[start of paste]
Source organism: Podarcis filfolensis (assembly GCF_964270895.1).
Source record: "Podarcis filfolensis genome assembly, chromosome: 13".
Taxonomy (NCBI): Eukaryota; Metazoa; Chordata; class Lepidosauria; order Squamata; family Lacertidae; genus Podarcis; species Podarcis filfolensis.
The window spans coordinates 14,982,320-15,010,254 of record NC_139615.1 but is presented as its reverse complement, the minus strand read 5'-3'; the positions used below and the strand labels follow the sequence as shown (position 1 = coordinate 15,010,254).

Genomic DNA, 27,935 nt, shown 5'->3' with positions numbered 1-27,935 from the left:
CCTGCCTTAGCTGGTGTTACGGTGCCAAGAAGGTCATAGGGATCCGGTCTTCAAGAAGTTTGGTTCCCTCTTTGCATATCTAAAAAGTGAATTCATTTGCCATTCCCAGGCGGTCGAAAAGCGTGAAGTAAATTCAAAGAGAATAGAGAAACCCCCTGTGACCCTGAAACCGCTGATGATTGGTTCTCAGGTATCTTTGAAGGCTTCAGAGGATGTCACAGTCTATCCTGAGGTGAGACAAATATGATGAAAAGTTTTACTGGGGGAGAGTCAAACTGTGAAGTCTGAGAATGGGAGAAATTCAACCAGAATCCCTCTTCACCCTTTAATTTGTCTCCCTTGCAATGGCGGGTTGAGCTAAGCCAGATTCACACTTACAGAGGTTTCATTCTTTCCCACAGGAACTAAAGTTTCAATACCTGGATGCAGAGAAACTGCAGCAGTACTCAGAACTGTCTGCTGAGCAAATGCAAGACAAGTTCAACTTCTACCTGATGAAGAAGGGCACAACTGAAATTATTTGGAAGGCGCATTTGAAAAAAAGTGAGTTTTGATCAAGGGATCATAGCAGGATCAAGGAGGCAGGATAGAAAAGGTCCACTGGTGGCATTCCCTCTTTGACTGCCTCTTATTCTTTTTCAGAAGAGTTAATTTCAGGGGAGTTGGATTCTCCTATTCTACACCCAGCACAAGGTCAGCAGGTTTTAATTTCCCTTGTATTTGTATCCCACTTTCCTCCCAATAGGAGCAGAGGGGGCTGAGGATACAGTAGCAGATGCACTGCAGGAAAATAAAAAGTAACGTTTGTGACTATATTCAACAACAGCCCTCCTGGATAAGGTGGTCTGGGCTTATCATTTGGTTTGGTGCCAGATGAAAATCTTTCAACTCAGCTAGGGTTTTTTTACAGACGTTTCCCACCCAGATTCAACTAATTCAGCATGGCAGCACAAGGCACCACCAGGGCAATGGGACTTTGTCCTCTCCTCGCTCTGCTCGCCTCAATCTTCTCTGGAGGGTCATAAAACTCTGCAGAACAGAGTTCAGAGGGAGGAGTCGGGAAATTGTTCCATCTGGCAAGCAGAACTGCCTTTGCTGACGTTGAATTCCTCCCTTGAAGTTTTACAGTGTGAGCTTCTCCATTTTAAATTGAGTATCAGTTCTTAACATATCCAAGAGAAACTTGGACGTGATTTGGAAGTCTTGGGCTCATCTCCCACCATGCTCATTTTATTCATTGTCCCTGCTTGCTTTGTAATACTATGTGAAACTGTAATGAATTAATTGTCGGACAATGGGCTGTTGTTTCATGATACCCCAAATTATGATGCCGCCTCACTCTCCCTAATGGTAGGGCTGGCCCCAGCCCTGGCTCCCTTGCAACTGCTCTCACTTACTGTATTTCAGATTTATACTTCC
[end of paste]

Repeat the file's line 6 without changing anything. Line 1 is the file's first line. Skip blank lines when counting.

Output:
CCTGCCTTAGCTGGTGTTACGGTGCCAAGAAGGTCATAGGGATCCGGTCTTCAAGAAGTTTGGTTCCCTCTTTGCATATCTAAAAAGTGAATTCATTTGCCATTCCCAGGCGGTCGAAAAGCGTGAAGTAAATTCAAAGAGAATAGAGAAACCCCCTGTGACCCTGAAACCGCTGATGATTGGTTCTCAGGTATCTTTGAAGGCTTCAGAGGATGTCACAGTCTATCCTGAGGTGAGACAAATATGATGAAAAGTTTTACTGGGGGAGAGTCAAACTGTGAAGTCTGAGAATGGGAGAAATTCAACCAGAATCCCTCTTCACCCTTTAATTTGTCTCCCTTGCAATGGCGGGTTGAGCTAAGCCAGATTCACACTTACAGAGGTTTCATTCTTTCCCACAGGAACTAAAGTTTCAATACCTGGATGCAGAGAAACTGCAGCAGTACTCAGAACTGTCTGCTGAGCAAATGCAAGACAAGTTCAACTTCTACCTGATGAAGAAGGGCACAACTGAAATTATTTGGAAGGCGCATTTGAAAAAAAGTGAGTTTTGATCAAGGGATCATAGCAGGATCAAGGAGGCAGGATAGAAAAGGTCCACTGGTGGCATTCCCTCTTTGACTGCCTCTTATTCTTTTTCAGAAGAGTTAATTTCAGGGGAGTTGGATTCTCCTATTCTACACCCAGCACAAGGTCAGCAGGTTTTAATTTCCCTTGTATTTGTATCCCACTTTCCTCCCAATAGGAGCAGAGGGGGCTGAGGATACAGTAGCAGATGCACTGCAGGAAAATAAAAAGTAACGTTTGTGACTATATTCAACAACAGCCCTCCTGGATAAGGTGGTCTGGGCTTATCATTTGGTTTGGTGCCAGATGAAAATCTTTCAACTCAGCTAGGGTTTTTTTACAGACGTTTCCCACCCAGATTCAACTAATTCAGCATGGCAGCACAAGGCACCACCAGGGCAATGGGACTTTGTCCTCTCCTCGCTCTGCTCGCCTCAATCTTCTCTGGAGGGTCATAAAACTCTGCAGAACAGAGTTCAGAGGGAGGAGTCGGGAAATTGTTCCATCTGGCAAGCAGAACTGCCTTTGCTGACGTTGAATTCCTCCCTTGAAGTTTTACAGTGTGAGCTTCTCCATTTTAAATTGAGTATCAGTTCTTAACATATCCAAGAGAAACTTGGACGTGATTTGGAAGTCTTGGGCTCATCTCCCACCATGCTCATTTTATTCATTGTCCCTGCTTGCTTTGTAATACTATGTGAAACTGTAATGAATTAATTGTCGGACAATGGGCTGTTGTTTCATGATACCCCAAATTATGATGCCGCCTCACTCTCCCTAATGGTAGGGCTGGCCCCAGCCCTGGCTCCCTTGCAACTGCTCTCACTTACTGTATTTCAGATTTATACTTCC